Cabot Phillips: Obama 'played a role' in students thinking America is not the greatest
However, Phillips also suggested that former President Barack Obama also "played a role" in that.
Campus Reform's Cabot Phillips says the lack of students being taught American exeptionalism has played a role in students not believing the U.S. is the greatest.
A recent Pew Research poll showed that a record number of young Americans do not believe that the U.S. is the greatest country in the world. On the heels of that poll, Campus Reform Editor-in-Chief Cabot Phillips went out to Georgetown University in Washington, D.C. and asked students if they think America is the greatest.
The majority of students who spoke with Phillips said they do not believe America is the greatest, with many citing socialist countries in Europe as ones they would potentially say are better than the U.S. Seeking to find out what exactly is driving these students to think this way, Phillips asked them if they were familiar with the phrase, "American exceptionalism," and whether they've been taught about it in the classroom.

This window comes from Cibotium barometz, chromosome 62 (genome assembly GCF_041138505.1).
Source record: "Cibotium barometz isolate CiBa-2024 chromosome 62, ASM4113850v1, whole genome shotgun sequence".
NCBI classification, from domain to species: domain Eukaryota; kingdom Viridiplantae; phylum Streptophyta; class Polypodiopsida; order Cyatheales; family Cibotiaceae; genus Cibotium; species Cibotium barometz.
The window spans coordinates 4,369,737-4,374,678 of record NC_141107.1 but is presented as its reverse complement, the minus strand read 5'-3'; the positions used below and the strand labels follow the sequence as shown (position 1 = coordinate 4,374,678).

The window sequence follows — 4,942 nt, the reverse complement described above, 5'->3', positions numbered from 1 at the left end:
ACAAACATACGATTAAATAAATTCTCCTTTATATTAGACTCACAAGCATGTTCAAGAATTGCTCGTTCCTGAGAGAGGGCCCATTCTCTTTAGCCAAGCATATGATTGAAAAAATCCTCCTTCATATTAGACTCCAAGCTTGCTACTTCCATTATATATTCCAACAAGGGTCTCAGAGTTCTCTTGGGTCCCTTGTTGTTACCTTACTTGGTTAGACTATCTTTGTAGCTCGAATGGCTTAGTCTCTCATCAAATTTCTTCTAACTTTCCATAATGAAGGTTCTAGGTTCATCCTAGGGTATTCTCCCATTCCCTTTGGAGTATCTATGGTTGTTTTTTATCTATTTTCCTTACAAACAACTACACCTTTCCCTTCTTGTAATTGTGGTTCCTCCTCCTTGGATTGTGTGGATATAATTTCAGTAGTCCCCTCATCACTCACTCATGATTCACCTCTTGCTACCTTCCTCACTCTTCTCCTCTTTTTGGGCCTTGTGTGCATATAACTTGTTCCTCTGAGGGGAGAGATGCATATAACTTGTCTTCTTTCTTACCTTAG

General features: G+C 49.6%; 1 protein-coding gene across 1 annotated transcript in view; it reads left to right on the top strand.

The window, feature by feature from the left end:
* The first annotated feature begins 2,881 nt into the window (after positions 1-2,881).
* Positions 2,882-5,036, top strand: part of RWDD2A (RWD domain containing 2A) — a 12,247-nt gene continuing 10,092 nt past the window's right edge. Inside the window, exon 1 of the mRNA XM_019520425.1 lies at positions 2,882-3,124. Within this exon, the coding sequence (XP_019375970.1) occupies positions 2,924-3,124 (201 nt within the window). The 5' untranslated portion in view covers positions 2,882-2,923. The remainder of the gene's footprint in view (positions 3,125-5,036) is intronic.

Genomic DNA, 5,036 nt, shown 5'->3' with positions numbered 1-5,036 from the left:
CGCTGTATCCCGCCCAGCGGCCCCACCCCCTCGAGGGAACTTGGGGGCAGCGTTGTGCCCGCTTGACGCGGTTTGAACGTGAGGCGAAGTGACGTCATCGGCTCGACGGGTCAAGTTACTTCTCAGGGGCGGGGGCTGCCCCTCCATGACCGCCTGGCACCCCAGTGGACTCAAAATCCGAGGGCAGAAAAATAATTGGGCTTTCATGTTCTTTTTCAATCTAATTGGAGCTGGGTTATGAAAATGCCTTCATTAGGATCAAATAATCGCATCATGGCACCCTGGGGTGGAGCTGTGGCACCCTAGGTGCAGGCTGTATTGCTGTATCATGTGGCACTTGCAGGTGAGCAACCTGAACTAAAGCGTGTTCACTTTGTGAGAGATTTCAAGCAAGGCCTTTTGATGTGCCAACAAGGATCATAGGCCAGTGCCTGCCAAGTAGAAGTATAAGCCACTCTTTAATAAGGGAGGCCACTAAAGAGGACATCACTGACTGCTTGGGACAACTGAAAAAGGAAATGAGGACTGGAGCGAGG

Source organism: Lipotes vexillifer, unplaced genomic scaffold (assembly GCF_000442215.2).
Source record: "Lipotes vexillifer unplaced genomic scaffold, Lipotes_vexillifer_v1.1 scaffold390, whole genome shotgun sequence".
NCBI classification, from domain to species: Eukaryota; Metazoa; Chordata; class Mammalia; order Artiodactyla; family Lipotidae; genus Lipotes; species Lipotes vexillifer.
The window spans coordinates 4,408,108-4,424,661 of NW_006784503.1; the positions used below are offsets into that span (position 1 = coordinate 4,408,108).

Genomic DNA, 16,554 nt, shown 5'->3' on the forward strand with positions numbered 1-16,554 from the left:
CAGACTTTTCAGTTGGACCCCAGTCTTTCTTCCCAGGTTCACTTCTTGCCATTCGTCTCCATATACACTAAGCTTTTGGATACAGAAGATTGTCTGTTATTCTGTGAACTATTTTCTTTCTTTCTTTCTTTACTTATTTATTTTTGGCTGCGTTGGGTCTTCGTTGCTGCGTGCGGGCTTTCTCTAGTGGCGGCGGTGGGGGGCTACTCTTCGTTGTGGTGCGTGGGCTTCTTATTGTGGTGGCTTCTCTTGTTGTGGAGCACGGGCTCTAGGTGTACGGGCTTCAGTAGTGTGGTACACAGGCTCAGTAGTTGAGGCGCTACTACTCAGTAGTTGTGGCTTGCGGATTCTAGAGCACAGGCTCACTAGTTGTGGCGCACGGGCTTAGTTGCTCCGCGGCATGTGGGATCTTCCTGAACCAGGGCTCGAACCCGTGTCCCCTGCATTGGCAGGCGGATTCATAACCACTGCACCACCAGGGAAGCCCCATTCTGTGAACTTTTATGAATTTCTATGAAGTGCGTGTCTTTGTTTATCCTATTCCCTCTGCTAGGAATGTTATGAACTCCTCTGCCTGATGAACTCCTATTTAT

Most said they had never been taught the ideal of American exceptionalism. While Phillips suggested this lack of educating students on "American exceptionalism" plays a role in how they see American greatness, he offered one more theory as to why today's students don't think America is the greatest.
"They had a president for eight years during their coming into adulthood, President Obama, that said 'American exceptionalism is not really a thing. Every country thinks they're exceptional. We're no really better than any other country the way they think they are,'" Phillips pointed out.
"And so I think that had to play a role as well," Phillips said.